That is the heart of the hoax. The Steps don't work. You have to do all of the work, and change your behavior and your lifestyle, and then you give the credit for your labors to some cult practices.

By the way, for the dozenth time, there are no PRINCIPLES in the 12 Steps. They are cult practices, not principles. Frank Buchman started the habit of calling his cult practices "spiritual principles", and Bill Wilson copied him. "List and confess your sins and shortcomings to your sponsor on your knees" is a cult practice. "Honesty is the best policy" is a principle.

Now I know what you mean by thinking that to totally discard Alcoholics Anonymous would be a loss. I agree that you just don't often find the same kind of understanding and acceptance and comeraderie outside of the recovery community. But that is mixing apples and oranges — something that A.A. is good at doing:
== A.A. is allegedly supposed to be a quit-drinking program, not a church. At least that's what they advertise.
== And A.A. is supposed to be a successful sobriety program, not a fun social club where you get comfort and sympathy while you die from alcohol anyway.

I can't help but feel that A.A. and N.A. are doing more harm than good, and that the good can be accomplished in less cultish ways.

For the social scene and moral support, I strongly recommend ANY of the other recovery groups like SMART, SOS, WFS, LifeRing, or whatever — just some nice club where you can tell the truth without other people freaking out and either thinking that you are an evil weirdo or complaining that you are violating the cult's holy dogma. And maybe even occasionally get some real honest information and helpful advice rather than slogans and simplistic canned answers and pseudo-religious dogma.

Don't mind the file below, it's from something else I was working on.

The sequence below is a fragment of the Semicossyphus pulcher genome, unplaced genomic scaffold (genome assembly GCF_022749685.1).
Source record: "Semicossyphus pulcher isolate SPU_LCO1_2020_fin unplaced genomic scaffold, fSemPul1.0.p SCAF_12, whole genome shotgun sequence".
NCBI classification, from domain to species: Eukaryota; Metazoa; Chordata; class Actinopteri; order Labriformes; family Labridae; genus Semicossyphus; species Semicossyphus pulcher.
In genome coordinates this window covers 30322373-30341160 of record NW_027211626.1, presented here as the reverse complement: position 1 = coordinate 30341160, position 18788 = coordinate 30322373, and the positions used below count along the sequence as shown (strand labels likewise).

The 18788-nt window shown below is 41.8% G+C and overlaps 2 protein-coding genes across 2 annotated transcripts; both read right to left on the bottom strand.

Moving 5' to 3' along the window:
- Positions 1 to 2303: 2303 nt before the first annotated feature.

Thanks again for the letter, and have a good day.

== Orange





Date Fri, October 1, 2004 12:37 pm
Subject AA

Just so you no the steps of AA come right out of the bible itself. This program is the only place that a alcoholic can relate to people who have done some of the awful things we have done and even get the unconditional love that every human deserves.

No Church, No Wife, No Friend could have saved me. AA has helped me stay sober now for 10 years and I am just 37. It object is to give the alcoholic a chance to become a productive member of society. The disease of Alcoholism centers in the mind. I am either in recovery (in-contact with my God) or I am relying on self to do the right thing. And everytime that I wanted my way I had to lie, cheat, con, manipulate someone to get. Today, I can trust God to give me the strength to do the right thing.

How many times to you lie, tell a story that is all one sided.

You tell me who is the sinner that is throwing stones. Bill Wilson was a very spiritually sick man that God used to help me.

Just as God is doing for me he did for him. However, if I stop doing my part I will always go back to my I have to get my way attitude no matter whom I hurt.

Just because Bill may have used the Oxford Group to come up the Twelve Steps. You may need to study where in the Bible the steps come from. It may help you with your hate or distain for Bill Wilson

Hope you have a wonderful day.

God Bless You.
Jeff W.

Hi Jeff,
Thanks for the letter, and congratulations on your sobriety. You did it, you did the quitting, nobody did it for you.

The 12 Steps did not "come right out of the Bible itself". We've been over that again and again here. The idea that the 12 Steps are somehow connected to the Bible is just another A.A. myth, often repeated, but still untrue. The Twelve Steps came from the fascist Oxford Group cult of Dr. Frank Nathan Daniel Buchman. Even Bill Wilson said so: